The Japanese were searching for one victory which would allow them some bargaining power at the negotiating table. Even though all was seemingly lost their stubborn refusal to surrender led to many more deaths than there ever needed to be. The firebombing of Tokyo in particular I found very distressing to read. And then of course is the use of two Atomic bombs on Hiroshima and Nagasaki. Only then did the Japanese finally see sense.
Like The Rape of Nanking by Iris chang it delves into what horrible acts the japanese took part it, but unlike Iris Changs book it takes more time to explain why. And to me this was the important factor that allowed this book to stand out so well.
It takes a refreshing non biased look at why the japanese war happened as well as how the Japanese committed the acts that they did. Taking into account all parties involved. The West, China and Japan.
This book is written in a very simplistic manner while at the same time delivering all the needed points in detail. This made it an extreamly good read, allowing the reader to not just read about but feel as though they are standing with the soldiers and people involved in the war.
Due to the ease of reading it also makes this book last a very short time and a quick read, though at the same time is definately a book you will want to read again.
Reading this has pushed me into buy more work by Laurence Rees.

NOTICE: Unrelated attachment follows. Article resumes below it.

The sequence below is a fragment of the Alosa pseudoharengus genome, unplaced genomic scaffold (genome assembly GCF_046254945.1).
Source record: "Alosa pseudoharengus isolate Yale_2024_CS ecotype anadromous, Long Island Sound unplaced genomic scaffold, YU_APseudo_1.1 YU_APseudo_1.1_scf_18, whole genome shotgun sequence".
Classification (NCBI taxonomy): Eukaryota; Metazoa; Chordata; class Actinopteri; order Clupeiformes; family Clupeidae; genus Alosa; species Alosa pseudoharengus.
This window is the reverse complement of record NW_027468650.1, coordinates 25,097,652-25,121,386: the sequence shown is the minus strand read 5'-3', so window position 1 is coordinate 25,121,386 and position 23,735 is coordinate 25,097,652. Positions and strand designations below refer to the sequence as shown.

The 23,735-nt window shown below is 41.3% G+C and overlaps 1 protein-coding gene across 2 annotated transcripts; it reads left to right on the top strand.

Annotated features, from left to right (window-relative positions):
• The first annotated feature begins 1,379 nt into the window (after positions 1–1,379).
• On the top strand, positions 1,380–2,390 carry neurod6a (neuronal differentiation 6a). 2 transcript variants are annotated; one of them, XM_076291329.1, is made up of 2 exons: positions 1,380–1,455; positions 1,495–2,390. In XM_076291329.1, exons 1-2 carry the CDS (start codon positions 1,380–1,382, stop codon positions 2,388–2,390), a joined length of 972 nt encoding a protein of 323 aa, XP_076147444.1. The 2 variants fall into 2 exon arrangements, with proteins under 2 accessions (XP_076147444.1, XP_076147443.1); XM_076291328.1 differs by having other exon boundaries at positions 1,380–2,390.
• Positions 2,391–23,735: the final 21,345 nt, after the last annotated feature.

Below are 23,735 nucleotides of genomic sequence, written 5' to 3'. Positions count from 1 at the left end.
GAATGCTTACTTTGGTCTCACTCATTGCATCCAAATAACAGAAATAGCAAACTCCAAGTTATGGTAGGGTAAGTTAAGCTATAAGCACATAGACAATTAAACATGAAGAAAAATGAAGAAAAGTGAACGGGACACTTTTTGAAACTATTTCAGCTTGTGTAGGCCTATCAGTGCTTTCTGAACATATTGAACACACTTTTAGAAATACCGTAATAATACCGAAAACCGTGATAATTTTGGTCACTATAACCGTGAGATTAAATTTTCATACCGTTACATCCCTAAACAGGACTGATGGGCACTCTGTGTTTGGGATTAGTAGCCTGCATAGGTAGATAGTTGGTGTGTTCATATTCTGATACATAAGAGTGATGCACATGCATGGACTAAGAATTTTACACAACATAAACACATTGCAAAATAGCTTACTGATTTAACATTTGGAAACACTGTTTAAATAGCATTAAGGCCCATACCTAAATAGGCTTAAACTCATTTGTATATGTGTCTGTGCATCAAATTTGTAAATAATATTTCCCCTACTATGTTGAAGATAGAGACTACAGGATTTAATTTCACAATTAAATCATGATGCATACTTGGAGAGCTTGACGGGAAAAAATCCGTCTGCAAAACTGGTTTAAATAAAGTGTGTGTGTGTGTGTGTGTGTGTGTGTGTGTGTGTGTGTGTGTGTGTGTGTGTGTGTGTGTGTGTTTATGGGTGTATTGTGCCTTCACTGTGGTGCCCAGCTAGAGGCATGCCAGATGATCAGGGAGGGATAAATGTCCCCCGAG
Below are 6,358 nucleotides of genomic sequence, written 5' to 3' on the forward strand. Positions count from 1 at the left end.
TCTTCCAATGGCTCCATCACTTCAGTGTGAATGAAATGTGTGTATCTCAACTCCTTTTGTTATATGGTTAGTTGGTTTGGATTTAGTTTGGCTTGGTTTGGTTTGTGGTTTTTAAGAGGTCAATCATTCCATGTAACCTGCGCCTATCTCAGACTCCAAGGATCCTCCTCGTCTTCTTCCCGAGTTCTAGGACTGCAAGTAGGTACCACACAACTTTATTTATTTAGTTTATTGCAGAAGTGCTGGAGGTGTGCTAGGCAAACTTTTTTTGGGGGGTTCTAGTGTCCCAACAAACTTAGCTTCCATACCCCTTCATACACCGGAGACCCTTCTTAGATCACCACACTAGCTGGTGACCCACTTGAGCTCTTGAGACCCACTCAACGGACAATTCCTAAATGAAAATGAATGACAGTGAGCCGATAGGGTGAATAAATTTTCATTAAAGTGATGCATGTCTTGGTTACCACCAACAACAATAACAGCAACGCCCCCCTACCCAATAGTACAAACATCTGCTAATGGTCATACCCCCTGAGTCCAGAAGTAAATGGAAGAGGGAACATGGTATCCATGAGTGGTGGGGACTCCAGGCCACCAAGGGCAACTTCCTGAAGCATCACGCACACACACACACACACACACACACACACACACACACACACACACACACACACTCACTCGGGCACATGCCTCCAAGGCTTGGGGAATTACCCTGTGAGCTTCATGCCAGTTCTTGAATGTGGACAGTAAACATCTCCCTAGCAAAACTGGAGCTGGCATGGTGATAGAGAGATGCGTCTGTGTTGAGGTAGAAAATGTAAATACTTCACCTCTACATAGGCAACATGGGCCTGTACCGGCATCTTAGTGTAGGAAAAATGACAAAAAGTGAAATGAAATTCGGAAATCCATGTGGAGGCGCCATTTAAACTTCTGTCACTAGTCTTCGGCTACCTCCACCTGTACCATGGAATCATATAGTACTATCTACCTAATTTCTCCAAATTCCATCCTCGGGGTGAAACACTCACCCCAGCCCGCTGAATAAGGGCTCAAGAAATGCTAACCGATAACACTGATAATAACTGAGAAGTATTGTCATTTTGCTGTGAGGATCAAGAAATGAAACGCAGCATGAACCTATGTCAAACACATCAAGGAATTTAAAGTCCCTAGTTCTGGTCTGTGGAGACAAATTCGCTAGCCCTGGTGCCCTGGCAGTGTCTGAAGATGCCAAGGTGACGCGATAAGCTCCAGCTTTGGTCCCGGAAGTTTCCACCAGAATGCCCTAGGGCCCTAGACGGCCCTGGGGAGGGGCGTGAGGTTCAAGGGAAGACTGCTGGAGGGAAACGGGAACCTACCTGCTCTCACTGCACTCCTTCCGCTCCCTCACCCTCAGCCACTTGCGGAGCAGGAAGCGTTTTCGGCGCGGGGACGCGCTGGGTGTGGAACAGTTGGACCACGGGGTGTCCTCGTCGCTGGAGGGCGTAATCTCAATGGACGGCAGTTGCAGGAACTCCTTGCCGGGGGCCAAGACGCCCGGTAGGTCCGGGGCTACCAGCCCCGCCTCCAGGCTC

Most Recent Customer Reviews
Great read, studied some of this at uni but never heard about the some of the really shocking abuses that went on. Definitely recommend it.Published 4 months ago by Amazon Customer
Sadistic, cruel, inhuman, evil are just some of the potent words used by the people unfortunate enough to have come into contact with Japan’s armed forces during the 30s and 40s. Read morePublished 6 months ago by keen reader
Interesting read but not up to Rees usual standard.Good in places but too short.Published 18 months ago by Brian
Compelling account of the mind-set and motivations behind some of the worst atrocities of the 20th century in the far east, predominately in China and Korea. Read morePublished 22 months ago by L.W
The book is in very good condition. No damage at all. Delivery was within the date limit. I'm very satisfied!Published 22 months ago by Eduard R. Baaij
Man's inhumanity to man! A brave attempt to explain what leads seemingly normal citizens to commit atrocities to their 'enemies'! Read morePublished 22 months ago by Gartmorn
Arrowing account of the tragedy of the British and other prisoners of war that lost their lifes due to the cruelty inflictedby the JapanesePublished 23 months ago by Nello Mauri
This is an important and well written account of the brutality of Japanese soldiers towards allied prisoners of war and civilians in World War 2 and China. Read morePublished on 3 Jun. 2015 by clive stocks